Caring for an Orphaned Foal
A pregnant mare means responsibilities, stress and exhaustion lie ahead, but what nobody expects is an orphaned foal. The death of a dam during labor or afterwards puts a lot of pressure on you to raise the orphaned foal while also mothering it. To make sure the foal grows fit and healthy, you must be aware of the risks.
Colostrum & Milk for the Orphaned Foal
The first 24 hours are vital. Normally the foal’s first feed is colostrum, also called first milk, which contains essential antibodies to help the foal’s immune system develop. Nursing mares are difficult to find and not all mares and foals will connect, so you may have to provide a substitute by hand. You must feed the foal colostrum every hours for at least six hours after birth.
Nursing an orphan foal is time-consuming because they feed up to 17 times an hour for the first week. The number of feeds steadily decreases, dropping to three times an hour at 2 weeks old and stabilizing at two feeds a day at 8 weeks. A foal will feed on milk until weaned at 6 months.
Encourage the orphan to drink from a bucket early in the process, but bottle-feed weaker foals for as long as necessary. Make sure the milk is at body temperature (37 degrees Celsius) for the first two days of feeding, then at room temperature (21 degrees) afterwards.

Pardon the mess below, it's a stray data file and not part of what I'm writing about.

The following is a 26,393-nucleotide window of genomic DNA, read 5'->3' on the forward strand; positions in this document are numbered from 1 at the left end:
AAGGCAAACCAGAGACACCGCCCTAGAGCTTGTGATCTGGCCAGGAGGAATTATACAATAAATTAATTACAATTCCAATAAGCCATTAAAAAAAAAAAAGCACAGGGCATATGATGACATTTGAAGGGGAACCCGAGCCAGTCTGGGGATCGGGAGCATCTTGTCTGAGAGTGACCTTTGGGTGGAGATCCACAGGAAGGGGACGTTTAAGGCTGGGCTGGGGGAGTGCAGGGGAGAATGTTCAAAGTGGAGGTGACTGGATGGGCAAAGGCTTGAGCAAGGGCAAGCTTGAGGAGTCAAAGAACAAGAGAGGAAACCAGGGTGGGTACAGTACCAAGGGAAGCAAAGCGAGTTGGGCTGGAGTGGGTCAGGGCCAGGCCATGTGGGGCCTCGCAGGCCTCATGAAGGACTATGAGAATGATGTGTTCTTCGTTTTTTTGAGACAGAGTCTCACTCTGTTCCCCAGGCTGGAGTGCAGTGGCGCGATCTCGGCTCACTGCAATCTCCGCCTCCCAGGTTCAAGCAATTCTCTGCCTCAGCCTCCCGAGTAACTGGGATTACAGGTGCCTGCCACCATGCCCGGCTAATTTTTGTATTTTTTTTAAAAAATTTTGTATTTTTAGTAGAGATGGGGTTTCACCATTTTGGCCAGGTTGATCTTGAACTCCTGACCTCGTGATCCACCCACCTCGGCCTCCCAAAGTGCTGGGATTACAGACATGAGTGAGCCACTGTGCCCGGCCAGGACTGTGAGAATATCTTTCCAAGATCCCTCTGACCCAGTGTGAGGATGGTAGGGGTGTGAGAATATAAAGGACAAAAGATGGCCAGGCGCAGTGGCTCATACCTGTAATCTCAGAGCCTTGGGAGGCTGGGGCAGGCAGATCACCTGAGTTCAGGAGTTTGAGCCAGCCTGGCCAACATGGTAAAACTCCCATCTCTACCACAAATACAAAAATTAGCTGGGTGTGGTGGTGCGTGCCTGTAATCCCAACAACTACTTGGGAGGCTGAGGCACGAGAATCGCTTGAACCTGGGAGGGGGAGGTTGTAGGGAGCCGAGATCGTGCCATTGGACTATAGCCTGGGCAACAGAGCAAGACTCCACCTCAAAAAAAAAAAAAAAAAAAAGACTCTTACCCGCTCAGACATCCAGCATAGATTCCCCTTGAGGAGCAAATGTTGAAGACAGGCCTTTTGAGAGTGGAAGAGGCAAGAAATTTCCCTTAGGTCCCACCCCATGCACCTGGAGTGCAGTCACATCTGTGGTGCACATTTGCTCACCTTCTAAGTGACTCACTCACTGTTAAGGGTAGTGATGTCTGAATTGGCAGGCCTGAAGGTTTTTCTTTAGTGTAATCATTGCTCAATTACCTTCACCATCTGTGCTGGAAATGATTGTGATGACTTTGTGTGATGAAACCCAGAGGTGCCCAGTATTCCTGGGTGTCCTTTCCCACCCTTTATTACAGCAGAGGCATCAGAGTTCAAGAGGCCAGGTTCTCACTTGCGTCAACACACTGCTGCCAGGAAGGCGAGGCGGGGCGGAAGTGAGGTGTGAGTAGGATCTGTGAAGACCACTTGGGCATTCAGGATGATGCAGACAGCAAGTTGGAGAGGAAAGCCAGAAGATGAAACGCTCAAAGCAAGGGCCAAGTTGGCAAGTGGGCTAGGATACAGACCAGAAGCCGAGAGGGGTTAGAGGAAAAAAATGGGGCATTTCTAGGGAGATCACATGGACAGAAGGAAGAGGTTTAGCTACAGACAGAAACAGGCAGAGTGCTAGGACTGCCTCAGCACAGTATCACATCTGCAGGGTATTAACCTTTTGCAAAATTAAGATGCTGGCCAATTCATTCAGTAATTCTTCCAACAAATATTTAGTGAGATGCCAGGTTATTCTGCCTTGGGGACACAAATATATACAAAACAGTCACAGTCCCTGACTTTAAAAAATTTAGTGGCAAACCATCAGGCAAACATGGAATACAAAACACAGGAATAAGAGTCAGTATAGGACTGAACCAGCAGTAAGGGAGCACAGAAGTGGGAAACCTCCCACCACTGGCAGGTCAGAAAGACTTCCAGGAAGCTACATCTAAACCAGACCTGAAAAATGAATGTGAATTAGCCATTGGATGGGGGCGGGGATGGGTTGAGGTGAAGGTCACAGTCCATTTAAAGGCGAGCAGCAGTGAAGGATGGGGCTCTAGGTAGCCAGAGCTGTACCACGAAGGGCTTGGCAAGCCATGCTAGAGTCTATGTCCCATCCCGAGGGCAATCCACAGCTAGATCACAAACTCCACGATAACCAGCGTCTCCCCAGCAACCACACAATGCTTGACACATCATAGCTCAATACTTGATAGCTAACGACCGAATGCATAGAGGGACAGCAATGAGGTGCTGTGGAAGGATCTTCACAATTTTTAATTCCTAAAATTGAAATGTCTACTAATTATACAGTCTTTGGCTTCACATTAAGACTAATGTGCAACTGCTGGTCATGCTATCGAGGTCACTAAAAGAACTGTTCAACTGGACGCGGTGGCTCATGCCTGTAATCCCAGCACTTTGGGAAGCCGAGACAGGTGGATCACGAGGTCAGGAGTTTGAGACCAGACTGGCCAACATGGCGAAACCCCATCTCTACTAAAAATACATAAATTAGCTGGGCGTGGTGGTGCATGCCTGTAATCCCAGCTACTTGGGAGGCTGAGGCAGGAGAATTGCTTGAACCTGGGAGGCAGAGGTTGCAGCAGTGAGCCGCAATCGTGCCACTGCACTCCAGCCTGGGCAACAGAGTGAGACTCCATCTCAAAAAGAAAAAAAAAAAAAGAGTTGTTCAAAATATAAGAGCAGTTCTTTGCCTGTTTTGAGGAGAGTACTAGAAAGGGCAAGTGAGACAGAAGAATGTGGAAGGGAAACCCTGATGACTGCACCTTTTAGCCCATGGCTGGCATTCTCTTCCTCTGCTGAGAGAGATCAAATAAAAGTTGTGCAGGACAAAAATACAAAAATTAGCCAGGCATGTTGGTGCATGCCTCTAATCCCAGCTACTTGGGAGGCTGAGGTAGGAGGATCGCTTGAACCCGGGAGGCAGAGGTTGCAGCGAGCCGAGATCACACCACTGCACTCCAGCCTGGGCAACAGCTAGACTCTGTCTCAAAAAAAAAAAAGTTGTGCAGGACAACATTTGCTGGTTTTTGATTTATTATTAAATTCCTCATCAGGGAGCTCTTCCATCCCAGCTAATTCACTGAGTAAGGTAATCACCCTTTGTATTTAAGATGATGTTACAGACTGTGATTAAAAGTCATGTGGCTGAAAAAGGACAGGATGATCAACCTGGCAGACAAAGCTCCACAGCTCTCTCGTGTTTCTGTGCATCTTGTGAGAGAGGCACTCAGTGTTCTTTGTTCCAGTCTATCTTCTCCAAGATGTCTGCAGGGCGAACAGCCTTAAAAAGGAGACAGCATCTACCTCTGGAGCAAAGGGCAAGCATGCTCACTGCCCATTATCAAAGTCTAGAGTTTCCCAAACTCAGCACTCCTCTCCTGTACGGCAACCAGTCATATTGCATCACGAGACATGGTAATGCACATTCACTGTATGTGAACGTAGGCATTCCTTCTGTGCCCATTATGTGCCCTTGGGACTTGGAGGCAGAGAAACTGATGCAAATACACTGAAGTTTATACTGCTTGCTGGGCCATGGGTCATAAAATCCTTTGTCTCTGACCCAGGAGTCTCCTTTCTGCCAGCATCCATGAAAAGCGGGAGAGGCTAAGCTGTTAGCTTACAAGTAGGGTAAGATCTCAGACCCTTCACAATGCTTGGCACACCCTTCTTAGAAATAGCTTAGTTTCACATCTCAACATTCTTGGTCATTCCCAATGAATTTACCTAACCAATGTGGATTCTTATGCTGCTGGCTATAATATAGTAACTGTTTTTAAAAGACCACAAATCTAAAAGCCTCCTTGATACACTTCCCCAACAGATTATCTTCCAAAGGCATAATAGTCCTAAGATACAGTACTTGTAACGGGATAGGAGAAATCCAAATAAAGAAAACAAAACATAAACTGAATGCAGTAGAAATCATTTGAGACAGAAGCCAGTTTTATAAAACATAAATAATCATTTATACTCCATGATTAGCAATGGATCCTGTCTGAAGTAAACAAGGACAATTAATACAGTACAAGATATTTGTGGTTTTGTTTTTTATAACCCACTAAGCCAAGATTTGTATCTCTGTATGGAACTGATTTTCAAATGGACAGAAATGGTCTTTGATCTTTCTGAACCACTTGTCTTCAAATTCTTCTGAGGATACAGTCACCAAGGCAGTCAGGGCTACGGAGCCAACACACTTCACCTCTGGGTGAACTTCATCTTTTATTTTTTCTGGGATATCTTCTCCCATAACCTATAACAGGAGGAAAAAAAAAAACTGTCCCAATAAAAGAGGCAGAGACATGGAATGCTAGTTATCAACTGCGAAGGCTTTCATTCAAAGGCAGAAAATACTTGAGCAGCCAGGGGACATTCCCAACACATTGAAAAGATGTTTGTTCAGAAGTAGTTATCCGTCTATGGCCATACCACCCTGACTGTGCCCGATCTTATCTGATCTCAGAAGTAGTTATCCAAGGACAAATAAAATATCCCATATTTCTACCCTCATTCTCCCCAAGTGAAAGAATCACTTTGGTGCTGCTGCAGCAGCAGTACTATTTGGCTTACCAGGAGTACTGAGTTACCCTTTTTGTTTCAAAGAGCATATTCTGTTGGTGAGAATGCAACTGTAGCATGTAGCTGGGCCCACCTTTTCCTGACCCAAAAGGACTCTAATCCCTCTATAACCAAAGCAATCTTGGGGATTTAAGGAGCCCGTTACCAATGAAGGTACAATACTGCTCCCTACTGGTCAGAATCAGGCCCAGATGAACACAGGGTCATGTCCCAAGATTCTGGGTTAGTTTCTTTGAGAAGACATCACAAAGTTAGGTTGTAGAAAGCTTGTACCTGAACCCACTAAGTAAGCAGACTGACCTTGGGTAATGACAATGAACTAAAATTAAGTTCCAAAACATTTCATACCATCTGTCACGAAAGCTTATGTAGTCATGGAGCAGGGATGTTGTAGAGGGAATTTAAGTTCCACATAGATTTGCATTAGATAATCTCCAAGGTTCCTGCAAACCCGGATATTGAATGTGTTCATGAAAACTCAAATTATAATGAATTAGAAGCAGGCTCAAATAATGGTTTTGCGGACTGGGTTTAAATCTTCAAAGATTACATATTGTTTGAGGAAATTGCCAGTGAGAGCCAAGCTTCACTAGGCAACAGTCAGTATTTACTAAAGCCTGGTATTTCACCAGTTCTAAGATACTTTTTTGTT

Mothers naturally keep newborn foals warm and safe. Make sure an orphaned foal with no adoptive mare has a draft-free stable with soft straw bedding. Place rubber matting on the ground and around the walls to prevent injuries. It’s vital that the stable is always dry and clean so the foal doesn’t fall ill. Keep foals blanketed so they’re warm, especially throughout the cold months.
Foals require companionship. While other horses are preferable, you can raise an orphaned foal with a sheep, goat or donkey. Geldings make better companions since they’re more placid, but other foals are ideal.
Foals are susceptible to diarrhea (scours), especially when they’re fed a colostrum substitute. This is normal and doesn’t require veterinary treatment, but watch for signs of dehydration, such as lethargy or depression. Vaccinate foals at about 3 months so they’re protected from infectious diseases. Treating them for worms and other parasites is also an important part of preventing illness. When a mare dies, caring for the orphaned foal is hard work. With time, patience and love, you’ll find the effort is definitely worth it. Remember to keep a camera handy for all those special